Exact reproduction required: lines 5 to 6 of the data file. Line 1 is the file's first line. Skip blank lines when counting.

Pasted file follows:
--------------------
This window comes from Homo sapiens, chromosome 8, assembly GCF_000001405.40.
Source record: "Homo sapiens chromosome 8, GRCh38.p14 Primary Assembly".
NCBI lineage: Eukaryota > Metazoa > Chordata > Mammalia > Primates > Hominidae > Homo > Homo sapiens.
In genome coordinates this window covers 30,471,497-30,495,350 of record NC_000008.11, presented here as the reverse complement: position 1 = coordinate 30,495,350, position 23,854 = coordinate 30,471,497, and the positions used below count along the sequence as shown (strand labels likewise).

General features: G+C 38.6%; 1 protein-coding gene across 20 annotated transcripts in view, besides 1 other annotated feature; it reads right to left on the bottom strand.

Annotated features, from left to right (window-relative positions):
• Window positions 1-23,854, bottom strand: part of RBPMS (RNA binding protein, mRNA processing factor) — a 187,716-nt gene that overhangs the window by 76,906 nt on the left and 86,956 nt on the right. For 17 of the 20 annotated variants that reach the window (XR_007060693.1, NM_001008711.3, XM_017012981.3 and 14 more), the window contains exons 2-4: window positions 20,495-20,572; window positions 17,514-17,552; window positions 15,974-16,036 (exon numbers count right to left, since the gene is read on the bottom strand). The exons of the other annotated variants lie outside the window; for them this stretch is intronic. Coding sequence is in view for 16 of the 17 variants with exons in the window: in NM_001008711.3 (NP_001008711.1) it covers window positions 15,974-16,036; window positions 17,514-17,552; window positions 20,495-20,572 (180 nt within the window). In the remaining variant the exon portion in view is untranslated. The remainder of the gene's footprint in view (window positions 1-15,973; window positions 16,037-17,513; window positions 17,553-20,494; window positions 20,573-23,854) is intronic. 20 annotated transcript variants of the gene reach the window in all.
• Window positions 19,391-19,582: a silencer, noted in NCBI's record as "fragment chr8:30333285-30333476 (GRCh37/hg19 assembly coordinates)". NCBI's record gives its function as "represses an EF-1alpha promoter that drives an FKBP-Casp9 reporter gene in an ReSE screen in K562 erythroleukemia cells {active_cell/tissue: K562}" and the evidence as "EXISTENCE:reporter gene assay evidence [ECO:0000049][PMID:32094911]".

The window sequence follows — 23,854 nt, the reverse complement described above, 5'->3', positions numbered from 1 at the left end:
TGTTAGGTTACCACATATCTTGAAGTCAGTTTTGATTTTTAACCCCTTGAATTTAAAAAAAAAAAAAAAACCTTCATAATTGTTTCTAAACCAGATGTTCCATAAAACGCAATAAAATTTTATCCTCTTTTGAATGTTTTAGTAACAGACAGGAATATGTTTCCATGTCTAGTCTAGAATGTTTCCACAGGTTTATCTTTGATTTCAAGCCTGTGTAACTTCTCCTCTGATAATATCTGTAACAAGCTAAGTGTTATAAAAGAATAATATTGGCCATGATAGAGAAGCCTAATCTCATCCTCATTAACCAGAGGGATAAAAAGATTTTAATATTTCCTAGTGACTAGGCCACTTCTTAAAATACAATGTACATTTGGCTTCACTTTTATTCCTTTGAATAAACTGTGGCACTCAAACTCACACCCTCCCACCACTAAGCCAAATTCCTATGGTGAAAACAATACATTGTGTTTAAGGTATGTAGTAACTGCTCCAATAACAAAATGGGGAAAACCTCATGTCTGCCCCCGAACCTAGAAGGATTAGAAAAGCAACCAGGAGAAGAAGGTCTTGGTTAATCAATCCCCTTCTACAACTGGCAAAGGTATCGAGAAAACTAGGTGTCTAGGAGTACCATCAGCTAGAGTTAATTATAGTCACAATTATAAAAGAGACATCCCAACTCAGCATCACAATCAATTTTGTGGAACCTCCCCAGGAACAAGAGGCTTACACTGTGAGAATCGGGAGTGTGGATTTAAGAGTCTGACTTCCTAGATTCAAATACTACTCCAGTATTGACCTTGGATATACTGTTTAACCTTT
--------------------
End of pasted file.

General features: G+C 38.6%; 1 protein-coding gene across 20 annotated transcripts in view, besides 1 other annotated feature; it reads right to left on the bottom strand.

Annotated features, from left to right (window-relative positions):